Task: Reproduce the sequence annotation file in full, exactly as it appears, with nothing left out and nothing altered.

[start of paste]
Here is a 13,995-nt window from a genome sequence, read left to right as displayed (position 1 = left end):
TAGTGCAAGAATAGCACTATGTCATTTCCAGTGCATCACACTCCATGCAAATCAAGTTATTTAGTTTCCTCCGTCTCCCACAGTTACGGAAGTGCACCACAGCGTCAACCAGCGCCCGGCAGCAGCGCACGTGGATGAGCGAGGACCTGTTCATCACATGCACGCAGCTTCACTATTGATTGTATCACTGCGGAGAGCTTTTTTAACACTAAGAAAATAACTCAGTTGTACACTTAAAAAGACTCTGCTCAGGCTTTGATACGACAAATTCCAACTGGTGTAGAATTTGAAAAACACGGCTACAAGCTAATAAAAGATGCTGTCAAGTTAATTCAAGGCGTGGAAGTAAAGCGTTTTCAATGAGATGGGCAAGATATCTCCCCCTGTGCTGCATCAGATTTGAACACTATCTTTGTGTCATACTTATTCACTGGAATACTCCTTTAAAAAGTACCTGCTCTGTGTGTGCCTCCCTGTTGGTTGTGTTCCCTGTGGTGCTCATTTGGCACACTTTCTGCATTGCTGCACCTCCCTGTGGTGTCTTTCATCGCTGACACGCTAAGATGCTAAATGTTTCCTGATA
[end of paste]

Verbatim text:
Here is a 13,995-nt window from a genome sequence, read left to right as displayed (position 1 = left end):
TAGTGCAAGAATAGCACTATGTCATTTCCAGTGCATCACACTCCATGCAAATCAAGTTATTTAGTTTCCTCCGTCTCCCACAGTTACGGAAGTGCACCACAGCGTCAACCAGCGCCCGGCAGCAGCGCACGTGGATGAGCGAGGACCTGTTCATCACATGCACGCAGCTTCACTATTGATTGTATCACTGCGGAGAGCTTTTTTAACACTAAGAAAATAACTCAGTTGTACACTTAAAAAGACTCTGCTCAGGCTTTGATACGACAAATTCCAACTGGTGTAGAATTTGAAAAACACGGCTACAAGCTAATAAAAGATGCTGTCAAGTTAATTCAAGGCGTGGAAGTAAAGCGTTTTCAATGAGATGGGCAAGATATCTCCCCCTGTGCTGCATCAGATTTGAACACTATCTTTGTGTCATACTTATTCACTGGAATACTCCTTTAAAAAGTACCTGCTCTGTGTGTGCCTCCCTGTTGGTTGTGTTCCCTGTGGTGCTCATTTGGCACACTTTCTGCATTGCTGCACCTCCCTGTGGTGTCTTTCATCGCTGACACGCTAAGATGCTAAATGTTTCCTGATA